differences carefully in the playing.

EXAMPLE 4.32: Tcherepnin: Bagatelles, Op. 5, No. 9, mm. 24-27

The first bagatelle includes all the notations that have been mentioned above; following

these articulations carefully can help show the character of this piece. The first four notes in

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measure 1 are marked with accents, and the rest of the notes in this measure have wedge

indications; similar writing can be found in measure 3, with notes from the latter part of the

measure marked tenuto (EXAMPLE 4.23). Although all notations contain the indication of

stressing the note, they should be articulated differently. The accented notes and the notes with

the tenuto markings should be held for the full length, but the notes with wedge markings should

only be played with half of their note value. For the A’ section of this piece, from measures 10 to

13 (EXAMPLE 4.34), the performer should be careful with changes of notations (in the 1964

revised edition) compared to the A section. Despite the similarity in notes, the articulation in the

A’ section is largely different from the beginning section. We can observe that only the

downbeats in the A’ section have accent markings, and every note in measures 10-11 is marked

with plain-dot staccatos. For measure 12, instead of tenuto for the last three notes, the last two

notes are marked staccato, and a two-note slur is added as well.

(1) No. 1, m. 1

(2) No. 1, m. 3

EXAMPLE 4.33: Tcherepnin: Bagatelles, Op. 5

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EXAMPLE 4.34: Tcherepnin: Bagatelles, Op. 5, No. 1, mm. 11-12

A different way of using the plain-dot staccato sign can be found in the sixth bagatelle.

The accompanimental figuration can be found throughout the piece in the left hand (EXAMPLE

4.35). The first note of every six-note group is a double-stem note, which also has a staccato

marking. Here the staccatos indicate light accents for the fundamental bass line, and both the

double stems and staccatos indicate that these notes should be stressed lightly.

EXAMPLE 4.35: Tcherepnin: Bagatelles, Op. 5, No. 6, m. 1

Besides the articulation indications on the score, we can also add some articulation to the

pieces. For example, a light accent can be added to the downbeats of measure 1 in the second

(EXAMPLE 4.36), third, and the seventh bagatelles to show the rhythmic pulse.

(1) No. 2, m. 1

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(2) No. 3, m. 1

(3) No. 7, m. 1

EXAMPLE 4.36: Tcherepnin: Bagatelles, Op. 5

4.4 Tone, Dynamic, and Phrasing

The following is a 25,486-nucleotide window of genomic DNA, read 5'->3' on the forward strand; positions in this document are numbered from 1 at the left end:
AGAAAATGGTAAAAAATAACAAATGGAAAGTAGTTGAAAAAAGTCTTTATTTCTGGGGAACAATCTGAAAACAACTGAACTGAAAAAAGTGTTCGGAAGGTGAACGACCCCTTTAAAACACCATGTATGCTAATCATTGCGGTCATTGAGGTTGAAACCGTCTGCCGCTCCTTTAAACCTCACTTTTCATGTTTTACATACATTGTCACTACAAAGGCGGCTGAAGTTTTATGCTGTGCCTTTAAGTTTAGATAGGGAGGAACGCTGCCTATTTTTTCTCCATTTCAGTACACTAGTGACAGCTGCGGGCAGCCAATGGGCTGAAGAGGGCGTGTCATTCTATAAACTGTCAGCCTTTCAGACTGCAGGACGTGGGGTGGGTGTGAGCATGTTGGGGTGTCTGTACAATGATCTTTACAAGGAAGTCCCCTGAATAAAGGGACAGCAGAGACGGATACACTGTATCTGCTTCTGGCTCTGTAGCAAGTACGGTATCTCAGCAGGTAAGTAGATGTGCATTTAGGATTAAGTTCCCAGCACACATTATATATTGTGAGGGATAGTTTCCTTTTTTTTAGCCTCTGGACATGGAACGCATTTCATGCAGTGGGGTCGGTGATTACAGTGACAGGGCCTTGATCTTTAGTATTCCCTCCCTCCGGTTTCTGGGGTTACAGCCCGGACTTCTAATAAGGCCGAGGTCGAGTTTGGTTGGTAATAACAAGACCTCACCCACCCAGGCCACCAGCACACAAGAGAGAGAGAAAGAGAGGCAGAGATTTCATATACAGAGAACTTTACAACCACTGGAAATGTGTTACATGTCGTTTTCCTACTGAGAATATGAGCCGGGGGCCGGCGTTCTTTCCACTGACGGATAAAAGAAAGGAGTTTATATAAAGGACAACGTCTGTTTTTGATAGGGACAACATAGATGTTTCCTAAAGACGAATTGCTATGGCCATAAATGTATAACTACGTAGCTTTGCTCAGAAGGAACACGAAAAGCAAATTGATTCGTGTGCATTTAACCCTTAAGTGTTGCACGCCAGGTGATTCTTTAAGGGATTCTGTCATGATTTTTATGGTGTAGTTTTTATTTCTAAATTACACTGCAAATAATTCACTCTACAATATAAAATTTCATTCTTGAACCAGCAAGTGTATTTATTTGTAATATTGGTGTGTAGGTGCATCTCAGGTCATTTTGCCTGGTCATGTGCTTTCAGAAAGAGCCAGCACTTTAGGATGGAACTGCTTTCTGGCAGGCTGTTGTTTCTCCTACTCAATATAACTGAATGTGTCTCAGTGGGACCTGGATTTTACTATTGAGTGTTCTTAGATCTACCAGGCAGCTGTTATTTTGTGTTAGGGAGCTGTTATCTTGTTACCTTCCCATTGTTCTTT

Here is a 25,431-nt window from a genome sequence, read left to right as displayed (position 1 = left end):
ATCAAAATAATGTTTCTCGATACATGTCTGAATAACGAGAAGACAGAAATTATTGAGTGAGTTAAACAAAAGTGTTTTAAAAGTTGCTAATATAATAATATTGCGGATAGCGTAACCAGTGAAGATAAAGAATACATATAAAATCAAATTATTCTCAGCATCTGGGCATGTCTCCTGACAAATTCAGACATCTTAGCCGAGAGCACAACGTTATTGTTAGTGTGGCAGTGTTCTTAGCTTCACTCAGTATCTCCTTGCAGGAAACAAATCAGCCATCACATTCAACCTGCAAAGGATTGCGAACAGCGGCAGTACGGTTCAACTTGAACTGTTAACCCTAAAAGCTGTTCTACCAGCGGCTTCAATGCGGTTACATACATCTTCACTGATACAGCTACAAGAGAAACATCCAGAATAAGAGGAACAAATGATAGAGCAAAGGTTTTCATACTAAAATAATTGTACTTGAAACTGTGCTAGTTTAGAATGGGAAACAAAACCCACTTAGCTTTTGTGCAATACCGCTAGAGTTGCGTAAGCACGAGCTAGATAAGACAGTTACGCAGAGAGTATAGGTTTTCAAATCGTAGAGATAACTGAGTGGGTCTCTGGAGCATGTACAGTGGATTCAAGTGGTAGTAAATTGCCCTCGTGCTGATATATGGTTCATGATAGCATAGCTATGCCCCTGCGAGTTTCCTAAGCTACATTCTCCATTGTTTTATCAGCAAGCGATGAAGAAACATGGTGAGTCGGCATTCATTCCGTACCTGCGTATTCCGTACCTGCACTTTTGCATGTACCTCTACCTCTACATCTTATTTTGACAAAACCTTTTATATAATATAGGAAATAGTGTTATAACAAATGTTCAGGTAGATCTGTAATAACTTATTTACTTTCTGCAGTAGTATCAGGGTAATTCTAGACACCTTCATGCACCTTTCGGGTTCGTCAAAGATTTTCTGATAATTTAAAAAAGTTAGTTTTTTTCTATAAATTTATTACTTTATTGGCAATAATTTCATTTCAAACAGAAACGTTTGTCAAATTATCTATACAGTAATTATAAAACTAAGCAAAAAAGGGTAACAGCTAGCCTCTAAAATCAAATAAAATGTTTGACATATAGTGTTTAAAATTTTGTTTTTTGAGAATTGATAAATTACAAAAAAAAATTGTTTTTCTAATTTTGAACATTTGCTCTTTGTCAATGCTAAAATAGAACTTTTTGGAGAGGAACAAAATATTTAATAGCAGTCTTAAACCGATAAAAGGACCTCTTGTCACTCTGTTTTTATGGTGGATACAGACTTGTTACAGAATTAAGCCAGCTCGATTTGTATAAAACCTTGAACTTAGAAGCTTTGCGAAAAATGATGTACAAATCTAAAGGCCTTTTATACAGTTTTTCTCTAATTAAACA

There are numbers of repeated phrases and sequential phrases in this set of works, and

variations in tone and dynamics will help to avoid dullness and make the performance musical.

Although different dynamic indications might not be noted on the score for certain phrases, we

can interpret them accordingly.

4.4.1 Sequential Phrases

In the second bagatelle, there are sequential passages in measures 25-28 (EXAMPLE

4.37). Having a direction for these passages is needed. Although the preceding dynamic marking

is pianissimo, the performer can make a crescendo in the beginning of measure 25 with the

ascending motion, which will take the dynamic level to mf; then this mf can give these sequential

passages room for diminuendo, until the long note in measure 29. Having a direction in these

passages can also help guiding the ear for tone production. A fuller tone should be applied to the

first sequential passage in measure 25, where it is marked diminuendo, then a more subdued tone

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should be produced for the passages from measures 27-28, where the left-hand octaves become

single notes.

EXAMPLE 4.37: Tcherepnin: Bagatelles, Op. 5, No. 2, mm. 26-28

Similar sequential passages can be found in the third bagatelle from measure 33 to

measure 58. Two kinds of dynamic directions can be applied to these passages. One is to start

from the dynamic level piano in measure 33, and gradually bring the dynamic level higher as the

passages progress until reaching the ff marking in measure 54. Another way is to start these

passages with the mf dynamic level, as the consequence of the preceding crescendo from

measure 26 to 32. Then the dynamic level should be dropped back to mp in measure 40, and

piano in measure 44 (EXAMPLE 4.38). In this way, there will be room left for one consecutive

crescendo from measure 47 to measure 54. The first interpretation can be found in Tcherepnin’s

recording, and the second one can be heard from Martha Braden’s recording. Both ways are

musical and logical to the ear.

EXAMPLE 4.38: Tcherepnin: Bagatelles, Op. 5, No. 3, mm. 36-47

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4.4.2 Repeated Phrases

Repeated phrases are widely used in this set of bagatelles. Repeating the phrases in the